National Heritage rescues an old lost dream: the fourth comfortable of the official office of Carlos III, is believed to have been lost since the early nineteenth century. He has gone to New York to buy it at a Christie’s auction and brings it for 400,000 euros, a price four times higher than the exit offer. The piece had lost track since it disappeared, it is not known when or how, of the Royal Palace.
Of the three Rococo jewels that are preserved, only the one preserved in El Pardo can be seen. The other two are inaccessible to public view except on December 24, Christmas Eve, when King Felipe VI addresses all Spaniards from his office in La Zarzuela. There they appear, gleaming, framing the monarch in the plane that reveals, in the background, the window through which the Christmas tree from the royal garden appears. The devotion of the current king is well known for the figure of Carlos III, whom he placed behind him in his most committed speech, after the illegal 1-O referendum.
The dresser designed by Matteo Gasparini between 1765-1775 will be exhibited at the Museum of the Royal Collections, cu inauguration maybe happen in 2021. "If they had not been acquired, it would have been very painful for Spanish heritage, but I did not expect them to exceed 250,000 euros," says Angel Castán, an eighteenth-century court art specialist and professor of Art History at the Autonomous University of Madrid. In fact, the purchase operation has been carried out in absolute secrecy from National Heritage when in April there was news of the sale of the furniture on Tuesday.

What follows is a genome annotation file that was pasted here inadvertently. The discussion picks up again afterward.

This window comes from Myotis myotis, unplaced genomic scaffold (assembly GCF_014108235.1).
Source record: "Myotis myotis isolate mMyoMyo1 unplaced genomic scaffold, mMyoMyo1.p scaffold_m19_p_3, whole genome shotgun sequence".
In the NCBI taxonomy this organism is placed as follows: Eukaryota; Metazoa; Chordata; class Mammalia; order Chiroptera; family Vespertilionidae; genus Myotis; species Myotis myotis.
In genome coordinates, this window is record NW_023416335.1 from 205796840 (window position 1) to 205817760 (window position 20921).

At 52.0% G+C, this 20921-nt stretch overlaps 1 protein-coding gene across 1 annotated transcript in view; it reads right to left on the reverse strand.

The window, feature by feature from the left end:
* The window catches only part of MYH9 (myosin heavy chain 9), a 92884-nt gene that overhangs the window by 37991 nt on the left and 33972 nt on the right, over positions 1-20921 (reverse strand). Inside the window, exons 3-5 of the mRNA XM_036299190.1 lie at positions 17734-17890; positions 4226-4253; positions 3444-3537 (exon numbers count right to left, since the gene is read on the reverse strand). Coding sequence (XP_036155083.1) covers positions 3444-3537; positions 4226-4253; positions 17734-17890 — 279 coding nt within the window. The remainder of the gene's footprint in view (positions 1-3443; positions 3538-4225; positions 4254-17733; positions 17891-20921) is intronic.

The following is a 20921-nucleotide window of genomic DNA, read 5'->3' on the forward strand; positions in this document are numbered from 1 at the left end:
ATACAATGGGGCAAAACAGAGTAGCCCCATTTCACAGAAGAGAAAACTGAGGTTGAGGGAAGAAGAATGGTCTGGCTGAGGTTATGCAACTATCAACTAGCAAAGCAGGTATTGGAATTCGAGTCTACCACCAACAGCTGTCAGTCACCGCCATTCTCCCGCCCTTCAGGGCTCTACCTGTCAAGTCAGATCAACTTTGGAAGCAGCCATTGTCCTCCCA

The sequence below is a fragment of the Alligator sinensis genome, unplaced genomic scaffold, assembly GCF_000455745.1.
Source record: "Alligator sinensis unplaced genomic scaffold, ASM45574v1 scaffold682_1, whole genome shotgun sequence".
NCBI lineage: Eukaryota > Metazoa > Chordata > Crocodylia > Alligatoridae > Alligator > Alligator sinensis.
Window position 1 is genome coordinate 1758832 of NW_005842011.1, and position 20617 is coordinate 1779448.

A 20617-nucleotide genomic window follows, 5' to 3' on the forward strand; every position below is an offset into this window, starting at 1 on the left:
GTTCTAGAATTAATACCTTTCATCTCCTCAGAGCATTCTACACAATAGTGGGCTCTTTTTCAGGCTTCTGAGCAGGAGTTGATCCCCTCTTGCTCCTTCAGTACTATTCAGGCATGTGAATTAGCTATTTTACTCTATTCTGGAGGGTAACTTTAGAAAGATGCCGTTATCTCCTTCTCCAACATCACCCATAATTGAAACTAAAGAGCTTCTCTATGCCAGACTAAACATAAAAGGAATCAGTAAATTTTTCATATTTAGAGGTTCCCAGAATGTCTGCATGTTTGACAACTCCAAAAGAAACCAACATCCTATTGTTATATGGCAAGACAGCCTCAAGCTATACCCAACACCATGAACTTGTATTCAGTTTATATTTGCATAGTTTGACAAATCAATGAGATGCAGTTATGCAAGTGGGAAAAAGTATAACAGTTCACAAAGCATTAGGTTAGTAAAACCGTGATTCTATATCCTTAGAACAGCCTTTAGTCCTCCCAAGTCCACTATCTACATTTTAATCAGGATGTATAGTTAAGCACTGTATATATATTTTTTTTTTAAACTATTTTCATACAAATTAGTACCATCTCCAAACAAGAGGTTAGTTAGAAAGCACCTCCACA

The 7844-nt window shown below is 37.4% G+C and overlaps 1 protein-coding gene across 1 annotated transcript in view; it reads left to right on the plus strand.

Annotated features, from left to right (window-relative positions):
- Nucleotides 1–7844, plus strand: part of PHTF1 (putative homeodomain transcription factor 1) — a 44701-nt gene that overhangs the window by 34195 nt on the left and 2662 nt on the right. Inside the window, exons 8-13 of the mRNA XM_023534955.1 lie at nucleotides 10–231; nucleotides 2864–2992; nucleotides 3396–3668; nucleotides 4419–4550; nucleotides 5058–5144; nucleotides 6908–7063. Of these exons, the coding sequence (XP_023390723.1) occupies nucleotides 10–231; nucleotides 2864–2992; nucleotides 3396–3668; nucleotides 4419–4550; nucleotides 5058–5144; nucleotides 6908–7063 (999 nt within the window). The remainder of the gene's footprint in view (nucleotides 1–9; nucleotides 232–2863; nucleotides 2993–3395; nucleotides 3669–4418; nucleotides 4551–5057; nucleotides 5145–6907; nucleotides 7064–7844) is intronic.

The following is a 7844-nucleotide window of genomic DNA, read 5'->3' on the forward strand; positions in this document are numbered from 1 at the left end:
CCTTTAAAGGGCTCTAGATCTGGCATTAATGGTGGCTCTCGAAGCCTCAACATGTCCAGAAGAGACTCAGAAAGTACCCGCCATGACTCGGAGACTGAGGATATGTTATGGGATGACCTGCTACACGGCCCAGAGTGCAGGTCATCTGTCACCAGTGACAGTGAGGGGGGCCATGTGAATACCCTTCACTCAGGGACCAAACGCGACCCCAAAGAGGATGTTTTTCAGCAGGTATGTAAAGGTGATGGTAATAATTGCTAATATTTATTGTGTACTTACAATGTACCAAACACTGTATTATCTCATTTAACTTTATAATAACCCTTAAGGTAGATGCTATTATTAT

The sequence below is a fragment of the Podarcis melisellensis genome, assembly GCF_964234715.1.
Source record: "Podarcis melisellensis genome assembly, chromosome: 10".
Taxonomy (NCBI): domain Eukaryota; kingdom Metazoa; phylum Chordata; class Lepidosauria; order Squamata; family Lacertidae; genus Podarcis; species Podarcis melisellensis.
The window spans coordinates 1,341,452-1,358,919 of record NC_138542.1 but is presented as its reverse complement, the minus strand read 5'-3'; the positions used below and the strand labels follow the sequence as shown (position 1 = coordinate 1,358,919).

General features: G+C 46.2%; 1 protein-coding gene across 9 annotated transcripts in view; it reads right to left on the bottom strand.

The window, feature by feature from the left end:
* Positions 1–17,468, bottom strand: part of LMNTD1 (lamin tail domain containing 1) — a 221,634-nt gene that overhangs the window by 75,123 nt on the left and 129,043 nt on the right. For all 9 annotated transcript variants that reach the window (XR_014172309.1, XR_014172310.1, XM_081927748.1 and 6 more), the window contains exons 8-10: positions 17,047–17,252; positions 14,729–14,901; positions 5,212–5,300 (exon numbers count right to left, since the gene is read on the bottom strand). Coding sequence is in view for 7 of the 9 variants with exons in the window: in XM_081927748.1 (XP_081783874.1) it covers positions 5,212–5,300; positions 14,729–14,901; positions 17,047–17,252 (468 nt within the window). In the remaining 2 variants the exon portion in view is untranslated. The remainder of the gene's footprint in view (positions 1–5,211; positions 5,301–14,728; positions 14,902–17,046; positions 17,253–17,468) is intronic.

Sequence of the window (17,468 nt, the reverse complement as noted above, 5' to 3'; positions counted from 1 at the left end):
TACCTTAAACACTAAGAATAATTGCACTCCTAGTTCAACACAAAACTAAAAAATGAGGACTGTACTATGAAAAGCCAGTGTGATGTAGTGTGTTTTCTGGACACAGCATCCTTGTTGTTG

The Neapolitan decorator
“It's a very important piece and we don't know where he has been all this time or how he left Spain. There is more furniture in that royal office that is for sale in New York antique dealers, such as one of the bookstores. But they ask for her 900,000 dollars, ”says Castán. According to the expert they began to be built in the early sixties of the eighteenth century and it took about 20 years to complete the complete set, which was dismantled shortly after, with the rise to the throne, in 1788, of his son Carlos IV. It brought less recharged tastes.
The dressers were located in the central office of the three that the "enlightened" king had assigned to his office, with privileged views of the Campo del Moro. Gasparini came from Naples with the monarch, where he had served as a decorator during his Neapolitan reign. The commission was to make the Royal Palace that was going to build on the ruins of the burning Alcazar, in 1734, a propaganda ship capable of impressing international diplomacy. Together with Gasparini, Giovanni Battista Tiépolo and Anton Raphael Mengs arrived to make Carlos III's opulent wishes come true.
The "adornista" Gasparini the king appointed director of the royal workshops, which included embroidery, bronzes and joinery. Cabinet maker José Canops collaborated with the Italian in the lush decoration of the narrow royal work rooms, with pink silk curtains, marble floors and walls covered by more silk. The fronts of the four exclusive pieces have designs of birds, fish and flowers, in ebony that mimics the Chinese lacquer.